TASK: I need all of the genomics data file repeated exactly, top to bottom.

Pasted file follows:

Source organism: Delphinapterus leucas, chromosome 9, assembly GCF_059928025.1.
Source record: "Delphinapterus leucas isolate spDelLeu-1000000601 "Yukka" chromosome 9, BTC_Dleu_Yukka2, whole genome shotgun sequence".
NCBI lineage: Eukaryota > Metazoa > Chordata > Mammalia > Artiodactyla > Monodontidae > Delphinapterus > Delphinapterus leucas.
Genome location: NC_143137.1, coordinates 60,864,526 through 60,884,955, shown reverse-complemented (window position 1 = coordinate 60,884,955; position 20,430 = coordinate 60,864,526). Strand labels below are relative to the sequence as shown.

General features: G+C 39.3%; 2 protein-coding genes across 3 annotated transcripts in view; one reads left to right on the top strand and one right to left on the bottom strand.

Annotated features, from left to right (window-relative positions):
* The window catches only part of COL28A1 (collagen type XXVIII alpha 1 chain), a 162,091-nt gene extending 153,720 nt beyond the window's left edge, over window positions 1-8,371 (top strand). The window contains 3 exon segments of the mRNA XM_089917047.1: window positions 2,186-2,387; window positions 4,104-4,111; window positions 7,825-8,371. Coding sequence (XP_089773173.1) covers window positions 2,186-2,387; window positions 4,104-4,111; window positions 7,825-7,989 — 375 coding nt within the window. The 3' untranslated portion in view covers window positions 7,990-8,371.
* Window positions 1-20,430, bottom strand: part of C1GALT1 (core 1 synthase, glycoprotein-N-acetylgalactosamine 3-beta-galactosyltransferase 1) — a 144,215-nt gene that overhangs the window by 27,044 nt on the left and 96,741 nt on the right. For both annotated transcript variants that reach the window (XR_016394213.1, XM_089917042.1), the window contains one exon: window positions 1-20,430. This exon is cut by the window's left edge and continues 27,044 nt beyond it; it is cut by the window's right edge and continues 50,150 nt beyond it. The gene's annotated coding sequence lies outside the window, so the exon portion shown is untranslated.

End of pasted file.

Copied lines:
Source organism: Delphinapterus leucas, chromosome 9, assembly GCF_059928025.1.
Source record: "Delphinapterus leucas isolate spDelLeu-1000000601 "Yukka" chromosome 9, BTC_Dleu_Yukka2, whole genome shotgun sequence".
NCBI lineage: Eukaryota > Metazoa > Chordata > Mammalia > Artiodactyla > Monodontidae > Delphinapterus > Delphinapterus leucas.
Genome location: NC_143137.1, coordinates 60,864,526 through 60,884,955, shown reverse-complemented (window position 1 = coordinate 60,884,955; position 20,430 = coordinate 60,864,526). Strand labels below are relative to the sequence as shown.

General features: G+C 39.3%; 2 protein-coding genes across 3 annotated transcripts in view; one reads left to right on the top strand and one right to left on the bottom strand.

Annotated features, from left to right (window-relative positions):
* The window catches only part of COL28A1 (collagen type XXVIII alpha 1 chain), a 162,091-nt gene extending 153,720 nt beyond the window's left edge, over window positions 1-8,371 (top strand). The window contains 3 exon segments of the mRNA XM_089917047.1: window positions 2,186-2,387; window positions 4,104-4,111; window positions 7,825-8,371. Coding sequence (XP_089773173.1) covers window positions 2,186-2,387; window positions 4,104-4,111; window positions 7,825-7,989 — 375 coding nt within the window. The 3' untranslated portion in view covers window positions 7,990-8,371.
* Window positions 1-20,430, bottom strand: part of C1GALT1 (core 1 synthase, glycoprotein-N-acetylgalactosamine 3-beta-galactosyltransferase 1) — a 144,215-nt gene that overhangs the window by 27,044 nt on the left and 96,741 nt on the right. For both annotated transcript variants that reach the window (XR_016394213.1, XM_089917042.1), the window contains one exon: window positions 1-20,430. This exon is cut by the window's left edge and continues 27,044 nt beyond it; it is cut by the window's right edge and continues 50,150 nt beyond it. The gene's annotated coding sequence lies outside the window, so the exon portion shown is untranslated.